Flying Flea (oz2425)


Flying Flea (oz2425) by Robin James from Aeromodeller 1981 - plan thumbnail

About this Plan

Flying Flea. Scale model for CO2 power of the Mignet le Pou du Ciel. Scale is 1/15. January 1981 Aeromodeller.

Update 21/10/2021: Added article, thanks to hjsaxe.

Quote: "The Flying Flea. A 1/15 scale Mignet Pou du Ciel, by Robin James.

The Flying Flea has always been considered a fascinating subject for modelling, perhaps because of it s compact size and unusual shape, or perhaps because when you actually see one it looks just like a scaled-up model! The French name Pou du Ciel actually means 'sky-louse'; Flying Flea is a delicate mistranslation.

The designer Henri Mignet had an irresistible urge to fly, but he began with almost no knowledge of aircraft or engineering. He learned all he knew through his experiments and was not influenced much by fashions in aircraft design. With a wingspan of 17 feet and a length of 12 feet, the Flying Flea was designed to be the minimum aircraft necessary to get into the air.

In those days the spin was still a killer, and the Flea was designed to be, and indeed was, completely spin-proof. Using a high wing and dihedral, and a low centre of gravity, the only lateral control is the rudder, connected to the joystick. The pitch control is a little more doubtful, though. The entire top wing rocks, pivoting on a 1/4 inch bolt (which is in fact quite strong enough), and is controlled by a mechanical linkage from the joystick.

The only other control is a lawn-mower type control for the engine, fixed to one of the struts in front of the windscreen. The 'instrument panel' is completely bare! Monsieur Mignet had created a truly simple aeroplane. Engine cowlings, he believed, were much too difficult to make, and not necessary anyway. He demonstrated his machine in public on many occasions, and is even reported to have flown the Channel in it.

Thus the Flying Flea craze caught on. Home constructors everywhere began building them. Sadly, the Flea turned out to have one fatal habit; once you got into a screaming dive there was no way of pulling out. (When you pull back on the stick, the TE of the top wing approaches the LE of the rear wing from above and at high speed the slot effect gives a large increase in lift on the rear wing). After a couple of fatal accidents, the 'Flying Flea' was banned. Many examples still exist in museums, such as Old Warden.

Scale structure is used throughout this model, including scale rib-spacing and scale linkages. Even the rubber band suspension is scale - the full size uses bungee rubber. The model is very stable in flight - perhaps more stable than the full size. The 1/15 scale used gives a moderate wing loading and does not require full power from the motor. It is stable enough to cope with turbulence, but not so fast that the flying speed is unrealistic. The all-up weight of the original is 1-1/4 oz or 35g.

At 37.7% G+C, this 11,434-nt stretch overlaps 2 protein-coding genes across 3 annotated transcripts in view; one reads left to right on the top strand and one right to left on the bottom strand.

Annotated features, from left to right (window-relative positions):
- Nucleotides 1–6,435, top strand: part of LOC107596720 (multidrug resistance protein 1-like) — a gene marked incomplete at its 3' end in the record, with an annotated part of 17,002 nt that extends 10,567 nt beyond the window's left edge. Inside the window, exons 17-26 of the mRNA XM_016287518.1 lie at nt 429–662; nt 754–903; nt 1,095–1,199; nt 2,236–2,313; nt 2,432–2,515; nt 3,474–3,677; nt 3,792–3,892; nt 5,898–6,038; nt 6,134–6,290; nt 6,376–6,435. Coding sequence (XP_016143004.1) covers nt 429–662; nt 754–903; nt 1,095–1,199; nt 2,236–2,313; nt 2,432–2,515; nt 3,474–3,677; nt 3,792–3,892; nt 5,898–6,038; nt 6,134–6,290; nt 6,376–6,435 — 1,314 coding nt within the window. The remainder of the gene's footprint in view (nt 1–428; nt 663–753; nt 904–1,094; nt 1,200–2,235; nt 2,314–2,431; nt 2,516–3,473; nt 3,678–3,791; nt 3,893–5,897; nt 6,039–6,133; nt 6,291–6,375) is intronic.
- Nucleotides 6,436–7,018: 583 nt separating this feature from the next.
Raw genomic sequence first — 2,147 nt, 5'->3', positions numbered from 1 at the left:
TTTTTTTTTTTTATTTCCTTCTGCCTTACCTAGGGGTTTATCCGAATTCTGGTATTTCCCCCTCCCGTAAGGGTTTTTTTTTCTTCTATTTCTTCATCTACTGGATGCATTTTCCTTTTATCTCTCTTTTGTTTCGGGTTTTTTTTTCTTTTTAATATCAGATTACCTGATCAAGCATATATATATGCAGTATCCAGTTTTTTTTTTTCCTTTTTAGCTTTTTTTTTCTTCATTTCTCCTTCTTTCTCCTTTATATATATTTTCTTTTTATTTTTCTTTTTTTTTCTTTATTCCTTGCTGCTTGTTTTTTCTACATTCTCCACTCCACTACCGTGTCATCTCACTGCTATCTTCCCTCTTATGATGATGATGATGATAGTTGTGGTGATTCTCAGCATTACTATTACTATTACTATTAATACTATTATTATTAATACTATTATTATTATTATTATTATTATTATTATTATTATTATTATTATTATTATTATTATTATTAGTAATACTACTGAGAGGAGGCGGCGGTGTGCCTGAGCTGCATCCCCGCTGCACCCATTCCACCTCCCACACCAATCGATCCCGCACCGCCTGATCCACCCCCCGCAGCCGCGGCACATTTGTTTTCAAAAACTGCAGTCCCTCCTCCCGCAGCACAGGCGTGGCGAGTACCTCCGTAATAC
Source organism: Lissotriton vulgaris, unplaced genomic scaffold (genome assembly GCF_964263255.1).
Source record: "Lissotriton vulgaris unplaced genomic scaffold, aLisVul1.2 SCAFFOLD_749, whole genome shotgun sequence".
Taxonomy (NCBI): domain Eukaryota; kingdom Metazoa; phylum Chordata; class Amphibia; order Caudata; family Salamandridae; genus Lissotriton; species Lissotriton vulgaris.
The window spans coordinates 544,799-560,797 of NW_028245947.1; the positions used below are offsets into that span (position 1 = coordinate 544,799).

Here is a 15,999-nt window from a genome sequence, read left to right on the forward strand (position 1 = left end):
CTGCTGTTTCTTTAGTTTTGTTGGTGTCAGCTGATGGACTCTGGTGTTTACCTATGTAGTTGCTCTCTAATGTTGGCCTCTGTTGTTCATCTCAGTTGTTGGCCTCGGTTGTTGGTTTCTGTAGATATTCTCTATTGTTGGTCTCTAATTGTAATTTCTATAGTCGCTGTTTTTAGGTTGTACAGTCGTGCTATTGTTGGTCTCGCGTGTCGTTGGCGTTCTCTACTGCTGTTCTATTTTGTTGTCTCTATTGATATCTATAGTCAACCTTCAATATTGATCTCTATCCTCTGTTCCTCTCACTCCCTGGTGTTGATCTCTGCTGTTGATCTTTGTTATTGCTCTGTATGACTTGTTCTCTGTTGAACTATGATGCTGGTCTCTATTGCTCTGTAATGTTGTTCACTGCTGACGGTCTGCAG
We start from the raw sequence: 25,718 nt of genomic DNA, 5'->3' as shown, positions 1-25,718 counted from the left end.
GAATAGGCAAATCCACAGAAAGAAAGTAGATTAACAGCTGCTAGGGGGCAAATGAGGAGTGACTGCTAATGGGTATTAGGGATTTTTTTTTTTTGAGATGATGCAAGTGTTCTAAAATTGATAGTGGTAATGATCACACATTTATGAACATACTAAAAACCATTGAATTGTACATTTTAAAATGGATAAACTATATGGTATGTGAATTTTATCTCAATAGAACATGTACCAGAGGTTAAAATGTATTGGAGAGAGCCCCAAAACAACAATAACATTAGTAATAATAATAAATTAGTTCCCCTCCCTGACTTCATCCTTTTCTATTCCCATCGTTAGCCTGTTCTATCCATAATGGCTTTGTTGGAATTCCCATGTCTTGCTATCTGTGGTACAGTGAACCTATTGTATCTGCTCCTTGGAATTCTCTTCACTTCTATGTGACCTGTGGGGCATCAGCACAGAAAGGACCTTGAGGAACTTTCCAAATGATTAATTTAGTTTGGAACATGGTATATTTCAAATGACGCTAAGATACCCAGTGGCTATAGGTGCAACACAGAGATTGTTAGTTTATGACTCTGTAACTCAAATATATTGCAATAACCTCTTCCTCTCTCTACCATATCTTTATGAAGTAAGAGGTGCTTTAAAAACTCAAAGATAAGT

The Flea will do a beautiful take-off from a smooth surface, running along with the tail wheels off the ground for a few feet before lifting and climbing gently away.

Construction: Remember the lighter you build it the better it will fly, and the less likely it is to be damaged in a crash. It pays to choose your wood carefully. You will need less than one sheet each of 1/32 light and 1/16 light balsa. Balsa cement is not suitable for such light structures as it shrinks and will warp the structure. Use PVA for wood and UHU or similar for the plasticard components. Lay a thin polythene sheet over the plan when building the wings and fin.

Wings: Cut out spars, and ribs, and assemble TE and LE separately flat over the plan. Slot the TE for the ribs. Then with the main spar and rear spar raised with 1/32 packing, add the ribs of the flat centre section, ie 9 ribs for the top wing or 4 ribs for the rear wing. Allow to dry.

The remainder of the wing is built two ribs at a time as follows. When the preceding section is dry, lift the wing from the plan and crack the LE and TE carefully at the dihedral break. Lay the wing over the plan again, with 1/32 packing under the next section of spar, then add the next two ribs. Continue in this way to the tips, adding panels to alternate sides. Add the short sections of 1/16 sq spar to the rear wing, again setting it 1/32 up from the lower surface. The quickest way to build the wings is to tack the entire wing together with cyanoacrylate and then carefully apply PVA to all joints using a fine paintbrush.

Where rigging is to be attached, strengthen the spars and build them up to surface level with scrap 1/32 balsa. There are 4 points on the rear wing and 5 on the top wing. Where the rear wing attaches to the fuselage, the spars are built up to surface level..."

Supplementary file notes



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Flying Flea (oz2425) by Robin James from Aeromodeller 1981 - model pic


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